In Hawaii, you can pretty much go anywhere to see hula dancing. Shows are held weekly, or daily, at the mall, parks, shopping centers, beach, etc. But, if you want to have a full-fledged “tourist” experience, complete with an imu ceremony and an all-you-can-eat buffet, you need to attend a traditional Hawaiian luau. My family and I finally did this when we went to the Smith Family Garden Luau in Kauai, HI.
(FYI, Part Two with all the dancing is below so keep reading. Or, scroll down if you’re more of a visual person. I won’t judge 😉)
Hawaiian Luau in Kauai — Smith Family Garden Luau
What makes the Smith Family Garden Luau is the location and setup. The luau is in the family’s expansive 30-acre botanical and cultural garden. After checking in, guests receive shell leis and have a commemorative photo taken. You can then opt to board the tram for a narrated tour or walk around the grounds at your leisure. The tram tour takes about 10-15 minutes. It includes information about the plants and structures in the meticulously-cared garden.
Before the Imu Ceremony, a family member comes out to give a warm welcome and to share a brief history of the Smith family. We heard from the current patriarch, Walter (whose nickname is “Freckles”), the day we were there. The ceremony commences with the blowing of conch shells and digging up the kalua pig.
Luau Feast at the Luau Hale with Full Menu
Dinner is served across the lagoon at the Luau Hale (pavilion). There is open seating but parties of six or more have reserved tables. Guests can enjoy mai tais, fruit punch, water, soda, wine, or beer while listening to the live band.
The MC then says a prayer before dinner (grace) over the sound system. That was awkward, especially since almost everyone at the luau has different beliefs. These are not given any consideration. While I understand this is a family tradition, it would show more respect to the various guests to have a moment of silence instead.
Tables are called up one by one to get their food at the buffet. There’s PLENTY of food and the line moves quickly so everyone is able to leisurely eat their fill. My favorites were the Hawaiian sweet potatoes, teriyaki beef, and kalua pork.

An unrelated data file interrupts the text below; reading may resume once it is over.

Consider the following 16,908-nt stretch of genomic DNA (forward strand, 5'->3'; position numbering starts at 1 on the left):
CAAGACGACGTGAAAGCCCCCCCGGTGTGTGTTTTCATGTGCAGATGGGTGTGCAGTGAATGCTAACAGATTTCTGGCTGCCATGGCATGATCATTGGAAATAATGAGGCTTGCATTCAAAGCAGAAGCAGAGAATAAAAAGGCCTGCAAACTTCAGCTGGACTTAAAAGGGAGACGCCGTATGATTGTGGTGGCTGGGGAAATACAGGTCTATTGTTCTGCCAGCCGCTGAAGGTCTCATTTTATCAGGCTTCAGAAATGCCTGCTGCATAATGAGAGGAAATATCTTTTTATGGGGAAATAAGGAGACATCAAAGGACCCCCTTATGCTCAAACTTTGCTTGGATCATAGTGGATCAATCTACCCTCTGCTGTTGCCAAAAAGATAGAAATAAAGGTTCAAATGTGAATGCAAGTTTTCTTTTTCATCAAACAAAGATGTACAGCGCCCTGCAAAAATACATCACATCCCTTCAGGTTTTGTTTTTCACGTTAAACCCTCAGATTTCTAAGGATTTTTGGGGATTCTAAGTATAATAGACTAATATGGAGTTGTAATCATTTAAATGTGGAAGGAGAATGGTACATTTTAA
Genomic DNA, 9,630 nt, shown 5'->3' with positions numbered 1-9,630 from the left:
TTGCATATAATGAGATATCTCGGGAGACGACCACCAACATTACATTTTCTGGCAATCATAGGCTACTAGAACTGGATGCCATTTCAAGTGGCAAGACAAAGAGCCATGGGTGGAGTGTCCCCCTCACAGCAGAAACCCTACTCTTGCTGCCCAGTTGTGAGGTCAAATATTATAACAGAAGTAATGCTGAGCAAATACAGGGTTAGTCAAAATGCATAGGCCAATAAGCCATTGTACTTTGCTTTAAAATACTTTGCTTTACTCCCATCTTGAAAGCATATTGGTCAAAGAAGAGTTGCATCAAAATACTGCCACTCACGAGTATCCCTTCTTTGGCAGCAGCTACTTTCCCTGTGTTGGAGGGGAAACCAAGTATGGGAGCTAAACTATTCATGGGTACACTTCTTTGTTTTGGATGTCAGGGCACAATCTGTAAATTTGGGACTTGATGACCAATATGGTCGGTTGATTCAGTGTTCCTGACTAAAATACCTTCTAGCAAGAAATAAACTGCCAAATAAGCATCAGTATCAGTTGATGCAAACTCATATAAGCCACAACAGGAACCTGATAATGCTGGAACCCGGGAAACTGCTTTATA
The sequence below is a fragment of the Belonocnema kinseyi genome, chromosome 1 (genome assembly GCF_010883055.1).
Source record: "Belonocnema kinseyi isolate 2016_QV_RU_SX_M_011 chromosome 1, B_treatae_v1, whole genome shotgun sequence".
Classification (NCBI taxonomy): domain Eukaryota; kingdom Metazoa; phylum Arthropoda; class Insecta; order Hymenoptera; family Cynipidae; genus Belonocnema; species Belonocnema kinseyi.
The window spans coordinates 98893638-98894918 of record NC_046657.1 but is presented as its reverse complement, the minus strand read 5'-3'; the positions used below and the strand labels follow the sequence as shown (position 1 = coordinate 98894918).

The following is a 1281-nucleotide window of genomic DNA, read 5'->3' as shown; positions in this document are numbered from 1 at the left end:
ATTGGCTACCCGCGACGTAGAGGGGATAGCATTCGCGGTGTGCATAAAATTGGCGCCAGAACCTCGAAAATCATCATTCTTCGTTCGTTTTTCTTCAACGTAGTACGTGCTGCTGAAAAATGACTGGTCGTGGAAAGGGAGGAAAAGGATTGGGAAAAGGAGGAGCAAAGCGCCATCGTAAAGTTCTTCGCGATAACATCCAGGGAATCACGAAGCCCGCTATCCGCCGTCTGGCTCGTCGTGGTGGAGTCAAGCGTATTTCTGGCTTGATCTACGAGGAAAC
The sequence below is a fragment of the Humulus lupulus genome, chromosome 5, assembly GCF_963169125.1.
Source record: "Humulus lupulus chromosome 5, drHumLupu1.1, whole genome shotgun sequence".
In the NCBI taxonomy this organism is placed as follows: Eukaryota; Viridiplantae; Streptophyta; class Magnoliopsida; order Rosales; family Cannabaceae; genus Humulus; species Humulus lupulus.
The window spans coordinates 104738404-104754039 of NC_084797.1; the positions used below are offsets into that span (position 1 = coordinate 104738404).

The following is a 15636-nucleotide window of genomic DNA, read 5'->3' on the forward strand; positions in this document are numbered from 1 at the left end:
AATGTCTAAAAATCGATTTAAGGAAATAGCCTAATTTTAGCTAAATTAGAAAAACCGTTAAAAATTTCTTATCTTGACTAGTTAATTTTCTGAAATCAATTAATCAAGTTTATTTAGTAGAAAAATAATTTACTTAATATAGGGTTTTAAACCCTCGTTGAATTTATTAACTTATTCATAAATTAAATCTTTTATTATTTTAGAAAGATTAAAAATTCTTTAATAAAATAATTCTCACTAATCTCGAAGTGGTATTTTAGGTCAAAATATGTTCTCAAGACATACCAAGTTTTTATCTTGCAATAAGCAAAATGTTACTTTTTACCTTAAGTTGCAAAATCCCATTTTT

Hawaiian Luau Main Buffet Menu
- Mixed salad (Papaya Seed or Lava Guava dressing)
- Macaroni Salad
- Three Bean Salad
- Namasu Salad (cucumber salad) – Gluten-free
- Lomi Lomi Salmon (tomatoes, green onions, salted raw salmon) – Gluten-free
- Poi (mashed taro root; use as a dip or topping) – Gluten-free
- Bread (guava, sweet, and pineapple varieties)
- Hawaiian sweet potatoes (purple) – Gluten-free
- Chinese Fried Rice
- Mashed Potatoes – Gluten-free
- Stir-Fried Vegetables – Gluten-free
- Sweet ‘n’ Sour Mahi Mahi
- Kalua Pork (super tender) – Gluten-free
- Chicken Adobo
- Teriyaki Beef (Delish!)
Hawaiian Luau Dessert Menu
- Haupia (coconut jello)
- Fresh Cut Fruit (includes papaya from the garden)
- Rice pudding (which Munchkin had three servings of…)
Accommodating Food Allergies & Celiac / Gluten Free
While making a luau reservation, there is a box labeled “Comments or Special Needs.” Note any dietary restrictions here. Someone from the venue will call to make special arrangements and provide further instructions.
The wait staff has a list of those with food allergies on-hand but guests do need to meet with them before dinner. They can then go through the buffet line before everyone else to get their food and to avoid cross-contamination. The staff will bring out a separate plate of food for you from the kitchen as well. For everyone else, each dish is clearly marked with common allergens.
Make sure you double- and triple-check that your food allergy is noted in the system and that you talk to the wait staff well before dinner starts. We had a little mishap and there was no mention of my husband’s celiac disease in our reservation. (Our reservation was made differently so it was an unusual situation.)